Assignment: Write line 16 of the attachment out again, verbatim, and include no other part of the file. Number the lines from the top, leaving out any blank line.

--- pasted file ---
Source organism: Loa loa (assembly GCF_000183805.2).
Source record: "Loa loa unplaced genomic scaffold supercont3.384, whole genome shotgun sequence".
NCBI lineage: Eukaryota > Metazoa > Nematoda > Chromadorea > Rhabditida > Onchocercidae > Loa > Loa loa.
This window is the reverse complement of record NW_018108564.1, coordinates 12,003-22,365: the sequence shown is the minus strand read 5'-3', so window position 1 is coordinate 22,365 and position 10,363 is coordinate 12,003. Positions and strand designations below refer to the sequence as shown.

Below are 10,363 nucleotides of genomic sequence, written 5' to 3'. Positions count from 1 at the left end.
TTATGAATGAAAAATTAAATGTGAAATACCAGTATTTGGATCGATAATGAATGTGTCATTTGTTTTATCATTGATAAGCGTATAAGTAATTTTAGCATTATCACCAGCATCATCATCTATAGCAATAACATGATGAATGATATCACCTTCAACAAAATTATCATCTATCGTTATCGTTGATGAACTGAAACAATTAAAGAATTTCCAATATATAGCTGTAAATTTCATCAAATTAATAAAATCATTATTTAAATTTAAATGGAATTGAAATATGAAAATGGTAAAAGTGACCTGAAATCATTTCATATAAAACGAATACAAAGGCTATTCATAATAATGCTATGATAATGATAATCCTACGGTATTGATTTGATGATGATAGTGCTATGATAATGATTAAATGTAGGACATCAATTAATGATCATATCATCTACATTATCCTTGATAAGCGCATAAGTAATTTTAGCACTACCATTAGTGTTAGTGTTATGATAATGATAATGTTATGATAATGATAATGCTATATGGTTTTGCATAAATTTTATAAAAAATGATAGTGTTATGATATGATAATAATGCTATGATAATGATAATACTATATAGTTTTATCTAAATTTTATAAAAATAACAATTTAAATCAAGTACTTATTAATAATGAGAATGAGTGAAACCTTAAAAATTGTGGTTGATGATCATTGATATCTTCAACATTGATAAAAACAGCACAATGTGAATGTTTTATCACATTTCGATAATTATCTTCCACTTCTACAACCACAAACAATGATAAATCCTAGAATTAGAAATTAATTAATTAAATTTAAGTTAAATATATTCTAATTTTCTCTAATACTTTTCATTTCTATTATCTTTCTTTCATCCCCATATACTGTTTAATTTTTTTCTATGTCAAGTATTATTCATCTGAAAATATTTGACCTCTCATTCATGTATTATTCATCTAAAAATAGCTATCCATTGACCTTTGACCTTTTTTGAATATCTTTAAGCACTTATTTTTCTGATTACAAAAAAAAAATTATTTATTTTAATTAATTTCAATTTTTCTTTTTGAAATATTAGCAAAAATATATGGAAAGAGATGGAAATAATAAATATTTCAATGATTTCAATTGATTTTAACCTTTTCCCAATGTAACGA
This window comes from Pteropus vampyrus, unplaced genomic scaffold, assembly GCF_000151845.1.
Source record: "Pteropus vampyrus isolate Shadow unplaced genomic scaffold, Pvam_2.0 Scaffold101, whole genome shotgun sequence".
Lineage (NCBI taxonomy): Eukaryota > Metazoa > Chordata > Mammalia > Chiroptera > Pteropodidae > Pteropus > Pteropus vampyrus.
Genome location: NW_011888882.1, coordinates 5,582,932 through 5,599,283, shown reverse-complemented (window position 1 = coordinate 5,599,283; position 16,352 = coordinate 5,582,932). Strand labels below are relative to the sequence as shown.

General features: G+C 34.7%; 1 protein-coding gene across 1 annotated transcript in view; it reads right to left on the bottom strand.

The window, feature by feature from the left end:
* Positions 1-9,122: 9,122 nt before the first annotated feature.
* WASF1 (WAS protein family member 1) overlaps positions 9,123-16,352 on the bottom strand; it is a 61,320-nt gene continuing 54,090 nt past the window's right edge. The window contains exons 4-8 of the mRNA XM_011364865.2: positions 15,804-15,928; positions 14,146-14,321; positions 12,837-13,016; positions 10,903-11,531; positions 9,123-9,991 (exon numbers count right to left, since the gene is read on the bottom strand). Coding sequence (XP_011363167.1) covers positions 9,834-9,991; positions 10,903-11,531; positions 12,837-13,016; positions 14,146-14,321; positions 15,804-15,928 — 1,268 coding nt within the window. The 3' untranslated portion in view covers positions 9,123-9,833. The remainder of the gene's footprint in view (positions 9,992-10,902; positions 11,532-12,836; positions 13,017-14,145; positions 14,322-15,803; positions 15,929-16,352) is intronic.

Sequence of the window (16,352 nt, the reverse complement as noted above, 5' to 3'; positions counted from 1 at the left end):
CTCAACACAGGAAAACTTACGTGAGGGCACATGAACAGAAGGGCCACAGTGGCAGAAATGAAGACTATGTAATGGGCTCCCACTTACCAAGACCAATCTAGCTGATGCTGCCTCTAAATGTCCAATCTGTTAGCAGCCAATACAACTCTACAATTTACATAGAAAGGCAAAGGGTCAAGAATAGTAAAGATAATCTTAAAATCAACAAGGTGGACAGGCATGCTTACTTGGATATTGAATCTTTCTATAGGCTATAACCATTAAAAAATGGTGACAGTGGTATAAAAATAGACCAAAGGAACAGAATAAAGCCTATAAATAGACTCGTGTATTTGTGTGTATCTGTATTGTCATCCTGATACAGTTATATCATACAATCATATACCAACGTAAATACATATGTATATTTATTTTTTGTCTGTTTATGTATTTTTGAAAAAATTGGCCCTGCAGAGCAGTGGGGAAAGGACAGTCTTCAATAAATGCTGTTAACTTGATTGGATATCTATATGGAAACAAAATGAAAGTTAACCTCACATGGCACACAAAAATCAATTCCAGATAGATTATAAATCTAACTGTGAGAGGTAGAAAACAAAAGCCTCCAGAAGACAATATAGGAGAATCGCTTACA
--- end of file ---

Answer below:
CTCAACACAGGAAAACTTACGTGAGGGCACATGAACAGAAGGGCCACAGTGGCAGAAATGAAGACTATGTAATGGGCTCCCACTTACCAAGACCAATCTAGCTGATGCTGCCTCTAAATGTCCAATCTGTTAGCAGCCAATACAACTCTACAATTTACATAGAAAGGCAAAGGGTCAAGAATAGTAAAGATAATCTTAAAATCAACAAGGTGGACAGGCATGCTTACTTGGATATTGAATCTTTCTATAGGCTATAACCATTAAAAAATGGTGACAGTGGTATAAAAATAGACCAAAGGAACAGAATAAAGCCTATAAATAGACTCGTGTATTTGTGTGTATCTGTATTGTCATCCTGATACAGTTATATCATACAATCATATACCAACGTAAATACATATGTATATTTATTTTTTGTCTGTTTATGTATTTTTGAAAAAATTGGCCCTGCAGAGCAGTGGGGAAAGGACAGTCTTCAATAAATGCTGTTAACTTGATTGGATATCTATATGGAAACAAAATGAAAGTTAACCTCACATGGCACACAAAAATCAATTCCAGATAGATTATAAATCTAACTGTGAGAGGTAGAAAACAAAAGCCTCCAGAAGACAATATAGGAGAATCGCTTACA